US4904936 *Mar 21, 1988Feb 27, 1990Emhart Industries, Inc.Automotive wheel speed sensor including ferromagnetic flux carrying cup closing an opening in the wheel bearing housing
US4968933 *Feb 2, 1989Nov 6, 1990Emhart Industries, Inc.Automotive wheel speed sensor assembly with stator pole piece carried within aperture of field coil
US4970462 *Feb 2, 1989Nov 13, 1990Emhart Industries, Inc.Automotive wheel speed sensor assembly with rotor and stator, one of which has only a few poles
US5010290 *Jul 19, 1990Apr 23, 1991General Motors CorporationEasily installed wheel bearing sensor package
US5067350 *Dec 14, 1990Nov 26, 1991The Torrington CompanySensor to determine rotational parameters
US5491407 *Feb 3, 1995Feb 13, 1996Kearney-National, Inc.Wheel bearing speed sensor
US5523680 *Jun 3, 1994Jun 4, 1996Toyota Jidosha Kabushiki KaishaWheel speed sensor that accurately senses variations in magnetic reluctance
US20060290200 *Jun 24, 2005Dec 28, 2006Davison Kent EWheel-end mounted multipurpose acceleration sensing device
EP0190879A1 *Jan 30, 1986Aug 13, 1986LUCAS INDUSTRIES public limited companyIn-axle vehicle wheel speed sensing device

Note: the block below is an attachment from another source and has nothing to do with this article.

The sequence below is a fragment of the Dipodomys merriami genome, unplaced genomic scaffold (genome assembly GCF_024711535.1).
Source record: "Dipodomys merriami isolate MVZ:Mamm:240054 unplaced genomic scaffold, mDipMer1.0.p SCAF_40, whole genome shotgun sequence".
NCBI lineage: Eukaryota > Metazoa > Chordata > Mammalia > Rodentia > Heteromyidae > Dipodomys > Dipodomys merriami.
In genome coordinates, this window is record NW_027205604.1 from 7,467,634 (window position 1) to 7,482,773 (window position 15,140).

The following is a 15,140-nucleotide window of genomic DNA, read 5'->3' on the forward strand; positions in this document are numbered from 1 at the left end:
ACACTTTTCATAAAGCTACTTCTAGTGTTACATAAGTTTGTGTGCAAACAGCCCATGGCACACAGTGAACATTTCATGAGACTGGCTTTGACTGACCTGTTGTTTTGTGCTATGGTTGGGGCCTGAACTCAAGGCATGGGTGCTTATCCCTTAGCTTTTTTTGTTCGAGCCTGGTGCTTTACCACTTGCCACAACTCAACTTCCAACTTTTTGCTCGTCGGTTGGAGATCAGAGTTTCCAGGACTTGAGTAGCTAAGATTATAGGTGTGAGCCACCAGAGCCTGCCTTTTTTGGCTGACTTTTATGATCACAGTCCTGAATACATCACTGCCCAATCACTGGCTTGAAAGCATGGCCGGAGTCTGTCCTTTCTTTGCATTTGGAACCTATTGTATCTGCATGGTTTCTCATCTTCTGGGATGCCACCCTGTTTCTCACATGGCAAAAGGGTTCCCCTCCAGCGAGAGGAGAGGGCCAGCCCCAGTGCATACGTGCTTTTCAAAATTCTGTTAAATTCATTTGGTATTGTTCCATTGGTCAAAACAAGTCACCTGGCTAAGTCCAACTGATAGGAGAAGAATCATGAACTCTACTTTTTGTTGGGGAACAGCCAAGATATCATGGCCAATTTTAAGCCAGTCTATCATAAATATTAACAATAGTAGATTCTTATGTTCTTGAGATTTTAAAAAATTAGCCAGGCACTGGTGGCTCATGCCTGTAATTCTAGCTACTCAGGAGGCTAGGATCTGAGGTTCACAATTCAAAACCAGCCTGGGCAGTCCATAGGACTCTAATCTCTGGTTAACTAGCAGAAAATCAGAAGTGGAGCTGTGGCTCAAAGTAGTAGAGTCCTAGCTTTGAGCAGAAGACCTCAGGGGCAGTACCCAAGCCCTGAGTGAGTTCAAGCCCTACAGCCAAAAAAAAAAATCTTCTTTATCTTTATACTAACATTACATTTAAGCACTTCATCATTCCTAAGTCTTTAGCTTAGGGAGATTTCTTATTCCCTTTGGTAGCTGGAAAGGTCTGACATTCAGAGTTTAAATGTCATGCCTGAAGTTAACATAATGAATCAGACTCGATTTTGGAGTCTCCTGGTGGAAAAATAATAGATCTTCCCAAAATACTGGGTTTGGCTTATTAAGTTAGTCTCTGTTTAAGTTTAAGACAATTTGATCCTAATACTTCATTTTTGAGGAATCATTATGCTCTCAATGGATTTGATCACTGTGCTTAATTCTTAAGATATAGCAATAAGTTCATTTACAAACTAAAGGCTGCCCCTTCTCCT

EP0258074A1 *Jun 19, 1987Mar 2, 1988Sagem AllumageInductive signal emitter sensor to trigger an ignition device of an internal combustion engine and ignition device including such an inductive sensor
WO1996024068A1 *Dec 15, 1995Aug 8, 1996Kearney National IncWheel bearing speed sensor
WO2002087936A1 *Apr 25, 2002Nov 7, 2002Kim Myoung-KilCar brake anti-lock system
Classifications
U.S. Classification188/181.00R, 303/168, 310/168, 324/174
International ClassificationB60T8/32, G01P1/04, G01P3/488
Cooperative ClassificationF16C41/007, F16C33/723, B60T8/329, G01P3/488
European ClassificationG01P3/488, B60T8/32D18
Legal Events
DateCodeEventDescription
Jul 21, 1989ASAssignment
Owner name: IBJ SCHRODER BANK & TRUST COMPANY, NEW YORK
Free format text: SECURITY INTEREST;ASSIGNOR:KELSEY-HAYES COMPANY;REEL/FRAME:005284/0027
Effective date: 19941114
Jun 1, 1990ASAssignment
Owner name: CHEMICAL BANK, NEW YORK
Free format text: SECURITY INTEREST;ASSIGNOR:KELSEY-HAYES COMPANY;REEL/FRAME:005317/0549
Effective date: 19891129
Jan 28, 1993ASAssignment
Owner name: CHASE MANHATTAN BANK, THE, NEW YORK
Free format text: SECURITY INTEREST;ASSIGNOR:KELSEY-HAYES COMPANY, A DE CORP.;REEL/FRAME:006325/0773
Effective date: 19921215
Mar 4, 1993ASAssignment
Owner name: KELSEY-HAYES COMPANY, MICHIGAN
Free format text: ASSIGNMENT OF ASSIGNORS INTEREST.;ASSIGNOR:HAYES WHEELS INTERNATIONAL, INC.;REEL/FRAME:006514/0202
Effective date: 19921215